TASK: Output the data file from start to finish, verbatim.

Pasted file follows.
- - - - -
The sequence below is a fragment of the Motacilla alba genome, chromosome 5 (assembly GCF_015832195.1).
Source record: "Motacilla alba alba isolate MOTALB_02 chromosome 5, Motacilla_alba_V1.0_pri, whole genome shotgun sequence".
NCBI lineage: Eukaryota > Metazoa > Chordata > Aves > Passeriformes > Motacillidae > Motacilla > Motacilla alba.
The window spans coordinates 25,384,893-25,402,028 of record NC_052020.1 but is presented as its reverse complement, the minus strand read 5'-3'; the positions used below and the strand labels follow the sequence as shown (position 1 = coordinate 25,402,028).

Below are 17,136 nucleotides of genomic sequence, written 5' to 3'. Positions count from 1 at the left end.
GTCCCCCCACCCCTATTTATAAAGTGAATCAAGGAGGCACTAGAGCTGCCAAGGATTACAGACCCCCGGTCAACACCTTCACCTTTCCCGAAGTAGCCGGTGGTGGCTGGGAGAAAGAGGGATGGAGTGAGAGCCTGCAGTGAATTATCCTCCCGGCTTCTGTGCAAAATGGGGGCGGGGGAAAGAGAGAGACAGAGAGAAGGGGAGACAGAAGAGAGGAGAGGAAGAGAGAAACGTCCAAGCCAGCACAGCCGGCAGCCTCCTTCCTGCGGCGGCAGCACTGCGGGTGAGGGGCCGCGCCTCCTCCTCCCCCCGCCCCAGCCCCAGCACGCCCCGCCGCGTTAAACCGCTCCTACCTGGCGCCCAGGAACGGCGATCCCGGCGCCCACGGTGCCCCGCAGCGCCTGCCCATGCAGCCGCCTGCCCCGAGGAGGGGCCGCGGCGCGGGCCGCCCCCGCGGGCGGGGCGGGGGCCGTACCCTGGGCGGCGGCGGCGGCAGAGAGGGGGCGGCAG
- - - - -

The sequence below is a fragment of the Motacilla alba genome, chromosome 5 (assembly GCF_015832195.1).
Source record: "Motacilla alba alba isolate MOTALB_02 chromosome 5, Motacilla_alba_V1.0_pri, whole genome shotgun sequence".
NCBI lineage: Eukaryota > Metazoa > Chordata > Aves > Passeriformes > Motacillidae > Motacilla > Motacilla alba.
The window spans coordinates 25,384,893-25,402,028 of record NC_052020.1 but is presented as its reverse complement, the minus strand read 5'-3'; the positions used below and the strand labels follow the sequence as shown (position 1 = coordinate 25,402,028).

Below are 17,136 nucleotides of genomic sequence, written 5' to 3'. Positions count from 1 at the left end.
GTCCCCCCACCCCTATTTATAAAGTGAATCAAGGAGGCACTAGAGCTGCCAAGGATTACAGACCCCCGGTCAACACCTTCACCTTTCCCGAAGTAGCCGGTGGTGGCTGGGAGAAAGAGGGATGGAGTGAGAGCCTGCAGTGAATTATCCTCCCGGCTTCTGTGCAAAATGGGGGCGGGGGAAAGAGAGAGACAGAGAGAAGGGGAGACAGAAGAGAGGAGAGGAAGAGAGAAACGTCCAAGCCAGCACAGCCGGCAGCCTCCTTCCTGCGGCGGCAGCACTGCGGGTGAGGGGCCGCGCCTCCTCCTCCCCCCGCCCCAGCCCCAGCACGCCCCGCCGCGTTAAACCGCTCCTACCTGGCGCCCAGGAACGGCGATCCCGGCGCCCACGGTGCCCCGCAGCGCCTGCCCATGCAGCCGCCTGCCCCGAGGAGGGGCCGCGGCGCGGGCCGCCCCCGCGGGCGGGGCGGGGGCCGTACCCTGGGCGGCGGCGGCGGCAGAGAGGGGGCGGCAG